Given his political leanings and his rebellious nature, López had no interest in seeking fame and future by sanitizing or commercializing his music. He also did not quite see the world like more explicitly ideological left-wing performers of the period. More than anything else, López identified with the chilango lifestyle and, especially, its language. This is precisely the goal of “Chilanga Banda”, which is by turns angry, funny, and silly. It takes at its starting point the Mexican predilection for using slang words with the “ch” sound, which is at least in part a remnant of the country’s nahuatl heritage. For some reasons, Mexicans seem to love the sound and find it endlessly amusing. The great Mexican comedian Roberto Gómez Bolaños, known as Chespirito, created a whole pantheon of characters whose names started with “Ch”, including “Chómpiras”, an inept small-time crook referenced in “Chilanga Banda”.
López included the song in the album “Odio Fonky, tomas de buró”, which he recorded with his collaborator José Manuel Aguilera. Though it attracted some attention and positive reviews from critics, it was more a niche highlight than any kind of commercial breakthrough. Fortunately it caught the eye of rising stars Café Tacvba, who recorded a version and included it in their album of covers “Avalancha de Éxitos” (released in 1996). It is credited by many to have lifted the band from impressive commercial success to beloved icon status.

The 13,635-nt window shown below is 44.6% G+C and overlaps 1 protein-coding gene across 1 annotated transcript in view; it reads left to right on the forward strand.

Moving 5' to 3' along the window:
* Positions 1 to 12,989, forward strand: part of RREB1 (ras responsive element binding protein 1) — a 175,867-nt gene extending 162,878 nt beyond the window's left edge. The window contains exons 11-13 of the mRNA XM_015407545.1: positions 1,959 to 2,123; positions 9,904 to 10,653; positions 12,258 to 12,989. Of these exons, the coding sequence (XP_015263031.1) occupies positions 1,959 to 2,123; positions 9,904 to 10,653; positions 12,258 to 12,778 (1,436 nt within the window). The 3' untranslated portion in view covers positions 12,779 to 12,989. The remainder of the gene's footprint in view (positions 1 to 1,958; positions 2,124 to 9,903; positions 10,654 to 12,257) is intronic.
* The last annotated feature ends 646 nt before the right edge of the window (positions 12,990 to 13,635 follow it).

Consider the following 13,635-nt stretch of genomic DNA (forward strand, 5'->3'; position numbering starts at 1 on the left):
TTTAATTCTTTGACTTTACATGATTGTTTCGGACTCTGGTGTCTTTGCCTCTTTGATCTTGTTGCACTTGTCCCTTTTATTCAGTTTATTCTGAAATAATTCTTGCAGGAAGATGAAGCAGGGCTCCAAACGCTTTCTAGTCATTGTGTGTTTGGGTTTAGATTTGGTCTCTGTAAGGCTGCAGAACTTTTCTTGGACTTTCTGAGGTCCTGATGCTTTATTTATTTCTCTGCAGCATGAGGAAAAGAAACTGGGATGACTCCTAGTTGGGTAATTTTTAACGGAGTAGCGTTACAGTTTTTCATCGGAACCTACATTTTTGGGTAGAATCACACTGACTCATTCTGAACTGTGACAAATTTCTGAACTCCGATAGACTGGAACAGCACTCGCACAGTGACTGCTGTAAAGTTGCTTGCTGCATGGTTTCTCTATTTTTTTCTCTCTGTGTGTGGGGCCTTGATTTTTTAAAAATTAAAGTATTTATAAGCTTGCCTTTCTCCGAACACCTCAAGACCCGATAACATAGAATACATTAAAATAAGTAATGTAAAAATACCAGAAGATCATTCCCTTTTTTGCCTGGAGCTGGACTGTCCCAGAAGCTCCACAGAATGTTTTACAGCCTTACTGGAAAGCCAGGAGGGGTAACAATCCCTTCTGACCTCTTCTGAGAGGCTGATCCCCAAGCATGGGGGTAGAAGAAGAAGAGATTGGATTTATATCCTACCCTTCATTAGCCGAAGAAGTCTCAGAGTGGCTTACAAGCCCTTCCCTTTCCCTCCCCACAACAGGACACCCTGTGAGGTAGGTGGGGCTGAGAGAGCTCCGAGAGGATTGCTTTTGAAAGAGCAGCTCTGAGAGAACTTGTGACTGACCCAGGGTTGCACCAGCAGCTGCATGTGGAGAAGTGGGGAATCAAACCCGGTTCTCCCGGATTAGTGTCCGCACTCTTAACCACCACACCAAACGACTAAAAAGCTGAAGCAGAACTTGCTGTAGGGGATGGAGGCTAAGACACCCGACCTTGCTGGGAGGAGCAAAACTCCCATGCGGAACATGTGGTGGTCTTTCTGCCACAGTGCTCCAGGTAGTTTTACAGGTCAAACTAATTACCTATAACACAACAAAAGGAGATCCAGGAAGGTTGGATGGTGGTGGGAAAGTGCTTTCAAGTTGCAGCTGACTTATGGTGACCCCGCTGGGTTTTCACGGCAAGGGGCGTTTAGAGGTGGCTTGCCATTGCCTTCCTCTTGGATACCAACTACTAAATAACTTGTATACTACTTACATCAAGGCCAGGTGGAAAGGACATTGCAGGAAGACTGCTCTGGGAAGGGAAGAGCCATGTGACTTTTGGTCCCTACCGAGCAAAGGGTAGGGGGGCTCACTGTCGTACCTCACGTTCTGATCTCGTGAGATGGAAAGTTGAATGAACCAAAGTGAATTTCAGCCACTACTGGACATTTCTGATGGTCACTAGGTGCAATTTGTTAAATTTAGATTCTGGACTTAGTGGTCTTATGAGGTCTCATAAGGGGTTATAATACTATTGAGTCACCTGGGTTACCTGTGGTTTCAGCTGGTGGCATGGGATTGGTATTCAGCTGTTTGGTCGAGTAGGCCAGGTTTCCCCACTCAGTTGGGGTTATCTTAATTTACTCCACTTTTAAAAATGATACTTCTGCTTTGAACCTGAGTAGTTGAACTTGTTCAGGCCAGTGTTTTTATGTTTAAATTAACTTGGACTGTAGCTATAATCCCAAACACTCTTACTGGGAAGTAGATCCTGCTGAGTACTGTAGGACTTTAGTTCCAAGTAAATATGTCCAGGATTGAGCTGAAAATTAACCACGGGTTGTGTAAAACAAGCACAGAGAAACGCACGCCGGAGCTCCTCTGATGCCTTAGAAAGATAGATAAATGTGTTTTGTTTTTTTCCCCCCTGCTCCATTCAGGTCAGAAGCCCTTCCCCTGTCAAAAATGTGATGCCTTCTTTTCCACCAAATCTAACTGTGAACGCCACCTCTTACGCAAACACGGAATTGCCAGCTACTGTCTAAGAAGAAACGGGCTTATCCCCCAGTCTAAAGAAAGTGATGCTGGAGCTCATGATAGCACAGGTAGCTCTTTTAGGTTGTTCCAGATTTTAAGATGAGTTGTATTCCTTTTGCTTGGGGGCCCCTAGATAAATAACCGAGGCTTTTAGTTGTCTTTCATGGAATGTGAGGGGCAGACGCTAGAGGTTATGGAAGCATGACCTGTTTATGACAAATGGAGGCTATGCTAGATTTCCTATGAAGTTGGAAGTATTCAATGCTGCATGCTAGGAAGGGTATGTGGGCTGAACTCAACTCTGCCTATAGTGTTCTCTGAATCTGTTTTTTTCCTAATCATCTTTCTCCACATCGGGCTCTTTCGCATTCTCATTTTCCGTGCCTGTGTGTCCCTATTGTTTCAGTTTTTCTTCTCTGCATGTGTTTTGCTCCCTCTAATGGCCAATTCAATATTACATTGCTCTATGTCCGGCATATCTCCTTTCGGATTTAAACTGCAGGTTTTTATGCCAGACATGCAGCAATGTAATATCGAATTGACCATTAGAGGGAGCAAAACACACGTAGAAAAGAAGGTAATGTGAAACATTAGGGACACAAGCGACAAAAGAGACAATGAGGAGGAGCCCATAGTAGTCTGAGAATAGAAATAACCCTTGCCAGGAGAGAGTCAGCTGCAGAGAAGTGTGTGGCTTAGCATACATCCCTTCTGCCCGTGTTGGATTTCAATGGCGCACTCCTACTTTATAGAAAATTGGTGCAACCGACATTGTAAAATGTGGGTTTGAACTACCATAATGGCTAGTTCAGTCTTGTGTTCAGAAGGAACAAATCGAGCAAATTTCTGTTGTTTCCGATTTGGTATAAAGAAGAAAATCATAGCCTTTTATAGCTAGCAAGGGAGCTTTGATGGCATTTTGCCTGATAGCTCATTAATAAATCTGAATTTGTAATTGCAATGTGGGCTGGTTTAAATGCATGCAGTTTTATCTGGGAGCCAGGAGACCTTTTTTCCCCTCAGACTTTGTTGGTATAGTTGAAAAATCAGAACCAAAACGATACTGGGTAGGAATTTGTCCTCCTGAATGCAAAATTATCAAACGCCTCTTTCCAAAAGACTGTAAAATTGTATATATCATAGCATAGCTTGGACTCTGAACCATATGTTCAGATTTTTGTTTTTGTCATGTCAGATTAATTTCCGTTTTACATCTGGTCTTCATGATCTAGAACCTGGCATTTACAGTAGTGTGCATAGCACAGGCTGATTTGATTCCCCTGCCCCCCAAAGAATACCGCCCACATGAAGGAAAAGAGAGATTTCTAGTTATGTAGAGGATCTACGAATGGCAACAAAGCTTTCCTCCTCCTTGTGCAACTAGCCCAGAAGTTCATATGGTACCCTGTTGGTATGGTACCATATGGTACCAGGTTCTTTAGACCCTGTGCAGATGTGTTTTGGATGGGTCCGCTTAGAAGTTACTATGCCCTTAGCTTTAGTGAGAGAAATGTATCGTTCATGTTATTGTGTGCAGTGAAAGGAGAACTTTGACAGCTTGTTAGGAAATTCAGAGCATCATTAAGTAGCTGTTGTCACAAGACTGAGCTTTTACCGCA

Café Tacvba’s main contribution in their cover of the song – other than the hyper-chilango voice of its lead singer, Rubén Albarrán – is the complex musical arrangement, which some critics have compared to the Beatles’ “A Day in the Life”. In López’s original, the song begins essentially as an a capella rap, with a few percussive instruments being introduced into the rhythm and the full (and relatively spare) rest of the instrumentation joining in only towards the end of a pretty short song (not even two and a half minutes). Café Tacvba’s cover version is more than a minute longer. It begins with a similar, rap-like delivery, but the vocals are quickly enveloped by wind and electronic sounds. After the first chorus, the song slows down to a crawl and acquires a metallic, drugged-up vibe, only to slowly re-gather steam and end in a happy, drunken celebration.
The official video suggests that the song is about the criminals who roam the streets of Mexico City, thieves, thugs, and drug runners. But I think López had something broader in mind: a panoramic look at chilango life, as the lyrics make clear: poor workers, peasants, male whores, crooks, drunks, losers, all gather together to drink beer and pass the time, dancing and singing “tíbiri tábara”.